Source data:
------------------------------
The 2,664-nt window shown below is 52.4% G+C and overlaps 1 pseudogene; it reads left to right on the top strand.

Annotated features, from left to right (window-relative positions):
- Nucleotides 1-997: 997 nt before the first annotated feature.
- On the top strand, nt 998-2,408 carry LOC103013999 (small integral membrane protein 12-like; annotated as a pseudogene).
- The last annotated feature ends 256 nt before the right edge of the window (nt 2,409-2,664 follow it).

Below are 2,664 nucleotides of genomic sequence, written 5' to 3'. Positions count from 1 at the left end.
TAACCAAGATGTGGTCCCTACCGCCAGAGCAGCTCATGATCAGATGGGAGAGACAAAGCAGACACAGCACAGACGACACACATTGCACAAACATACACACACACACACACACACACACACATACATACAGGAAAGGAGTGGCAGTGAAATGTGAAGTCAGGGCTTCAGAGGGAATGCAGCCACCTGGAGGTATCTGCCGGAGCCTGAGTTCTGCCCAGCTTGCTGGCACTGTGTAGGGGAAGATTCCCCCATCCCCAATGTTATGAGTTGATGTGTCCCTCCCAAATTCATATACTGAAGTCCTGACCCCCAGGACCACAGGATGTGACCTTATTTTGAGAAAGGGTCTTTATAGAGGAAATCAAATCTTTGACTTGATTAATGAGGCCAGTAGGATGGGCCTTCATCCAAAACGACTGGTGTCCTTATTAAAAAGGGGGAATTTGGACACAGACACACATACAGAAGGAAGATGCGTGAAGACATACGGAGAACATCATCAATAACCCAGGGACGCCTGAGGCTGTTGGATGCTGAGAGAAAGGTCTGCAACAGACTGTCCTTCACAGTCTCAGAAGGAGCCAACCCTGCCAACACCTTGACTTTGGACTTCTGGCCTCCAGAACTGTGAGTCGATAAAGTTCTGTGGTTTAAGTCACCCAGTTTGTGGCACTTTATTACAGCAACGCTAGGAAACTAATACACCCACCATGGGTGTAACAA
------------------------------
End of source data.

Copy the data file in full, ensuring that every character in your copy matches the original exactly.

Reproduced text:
The 2,664-nt window shown below is 52.4% G+C and overlaps 1 pseudogene; it reads left to right on the top strand.

Annotated features, from left to right (window-relative positions):
- Nucleotides 1-997: 997 nt before the first annotated feature.
- On the top strand, nt 998-2,408 carry LOC103013999 (small integral membrane protein 12-like; annotated as a pseudogene).
- The last annotated feature ends 256 nt before the right edge of the window (nt 2,409-2,664 follow it).

Below are 2,664 nucleotides of genomic sequence, written 5' to 3'. Positions count from 1 at the left end.
TAACCAAGATGTGGTCCCTACCGCCAGAGCAGCTCATGATCAGATGGGAGAGACAAAGCAGACACAGCACAGACGACACACATTGCACAAACATACACACACACACACACACACACACACATACATACAGGAAAGGAGTGGCAGTGAAATGTGAAGTCAGGGCTTCAGAGGGAATGCAGCCACCTGGAGGTATCTGCCGGAGCCTGAGTTCTGCCCAGCTTGCTGGCACTGTGTAGGGGAAGATTCCCCCATCCCCAATGTTATGAGTTGATGTGTCCCTCCCAAATTCATATACTGAAGTCCTGACCCCCAGGACCACAGGATGTGACCTTATTTTGAGAAAGGGTCTTTATAGAGGAAATCAAATCTTTGACTTGATTAATGAGGCCAGTAGGATGGGCCTTCATCCAAAACGACTGGTGTCCTTATTAAAAAGGGGGAATTTGGACACAGACACACATACAGAAGGAAGATGCGTGAAGACATACGGAGAACATCATCAATAACCCAGGGACGCCTGAGGCTGTTGGATGCTGAGAGAAAGGTCTGCAACAGACTGTCCTTCACAGTCTCAGAAGGAGCCAACCCTGCCAACACCTTGACTTTGGACTTCTGGCCTCCAGAACTGTGAGTCGATAAAGTTCTGTGGTTTAAGTCACCCAGTTTGTGGCACTTTATTACAGCAACGCTAGGAAACTAATACACCCACCATGGGTGTAACAA